Set over the course of a week in late 2007, just before the financial crash, the book switches between the PoV of six or so main characters whose stories interlink and/or provide different perspectives on the same events.
I got this after watching the TV adaptation of "Capital", and reading a review of that which compared it to A Week in December. I can see the similarities. I can't speak for the book of Captical, but I enjoyed this book quite a bit more than the TV series.
It reminded me a bit of Jonathan Coe - although it was a little less leavened by humour than something like The Closed Circle which is perhaps the most similar.
One of the main characters is John Veals, a hedge fund manager, who is exactly how you (if you were cynical) would (like to) imagine all hedge fund managers: completely ruthless, interested only in making money, which appears to be an end in itself: he has no apparent interest in family or friends or any of the material things which his wealth would allow him to buy. In a way it was satisfying to have one's prejudices about this type of person confirmed in the book, but:
There’s a TV programme that is referred to here called "It’s Madness"(?) which puts people who have various mental illnesses into a house and watches how they interact, giving them tasks to do etc. in a way that is even worse than Big Brother. It’s so obviously an outrageous caricature that it made me worried that other bits of the book, such as the behaviour of the financial trader John Veals, were also over-the-top portrayals. The worry was because I relished the descriptions of Veals because it made me feel righteous in my disdain for people who work in those jobs, and I didn’t want to feel that my disdain was not entirely justified.
I made mental notes of some nice bits: the Indian businessman who built up a pickle company in Yorkshire is described as having an accent with "Yorkshire vowels and Kashmiri consonants" (the audiobook narrator didn't quite do this, but I thought it was a really nice description).
One of the more sympathetic characters is Gabriel, a strugging solicitor who gets involved with one of his clients, Jenny, a tube driver who's having to give testimony about London Underground's safety procedures after a suicide jumped in front of her train. He talks to Jenny about a previous relationship he'd had with a married woman, who had eventually decided to move to America with her husband and children, breaking off the relationship with Gabriel. Jenny says "She did the right thing". Gabriel answers, "She did A right thing". I need to remember that answer.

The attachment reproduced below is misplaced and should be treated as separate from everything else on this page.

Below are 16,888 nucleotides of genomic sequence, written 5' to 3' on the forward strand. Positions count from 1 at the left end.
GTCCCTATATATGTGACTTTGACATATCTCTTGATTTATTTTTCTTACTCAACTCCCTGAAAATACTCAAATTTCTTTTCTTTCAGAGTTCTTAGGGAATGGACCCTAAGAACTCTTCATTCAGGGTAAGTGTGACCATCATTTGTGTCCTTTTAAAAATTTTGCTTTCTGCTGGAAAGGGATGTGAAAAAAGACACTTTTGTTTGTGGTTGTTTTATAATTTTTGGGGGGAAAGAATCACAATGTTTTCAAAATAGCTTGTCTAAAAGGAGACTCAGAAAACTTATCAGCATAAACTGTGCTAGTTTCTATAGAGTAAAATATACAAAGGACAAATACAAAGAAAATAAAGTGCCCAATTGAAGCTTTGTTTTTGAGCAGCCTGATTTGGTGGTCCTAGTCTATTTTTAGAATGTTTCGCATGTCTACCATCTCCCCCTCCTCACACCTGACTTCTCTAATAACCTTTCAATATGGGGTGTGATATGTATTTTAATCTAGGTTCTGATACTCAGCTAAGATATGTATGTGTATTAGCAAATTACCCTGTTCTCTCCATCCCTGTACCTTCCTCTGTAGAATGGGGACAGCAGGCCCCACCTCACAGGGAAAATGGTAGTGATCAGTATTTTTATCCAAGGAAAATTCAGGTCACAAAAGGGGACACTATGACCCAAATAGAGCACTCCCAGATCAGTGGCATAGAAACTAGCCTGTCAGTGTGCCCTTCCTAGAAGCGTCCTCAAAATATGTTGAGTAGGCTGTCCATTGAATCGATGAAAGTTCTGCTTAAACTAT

I liked very much the relationship between Gabriel and Jenny, which seemed to be very realistically done: because it wasn't all roses and happiness, which I sort of thought it might be (as a way of having some light relief to counter the gloom of John Veals). Jenny likes playing VR games but Gabriel disapproves of these quite strongly (so much that I worried, when he starts criticising her interest, that the relationship would founder).
At the end of the book, there's a dinner party where someone lectures Veals and basically says that the reason for the banking crisis was because of people like Veals who deliberately bet on, not to say caused, the banking collapse and made millions out of it that would have to be paid back by taxpayers. I can't help thinking this is oversimplifying although I would like it to be true and so it's rather satisfying to have this point of view expressed so confidently and have Veals unable to refute it.
Although... a couple of weeks after finishing this book, I read The Big Short, which (unless it's oversimplifying), says pretty much the same thing..
Anyway, I really enjoyed the book and was sorry it ended. Will need to read some more Faulks.
Completed : 23-Jan-2016 (audiobook)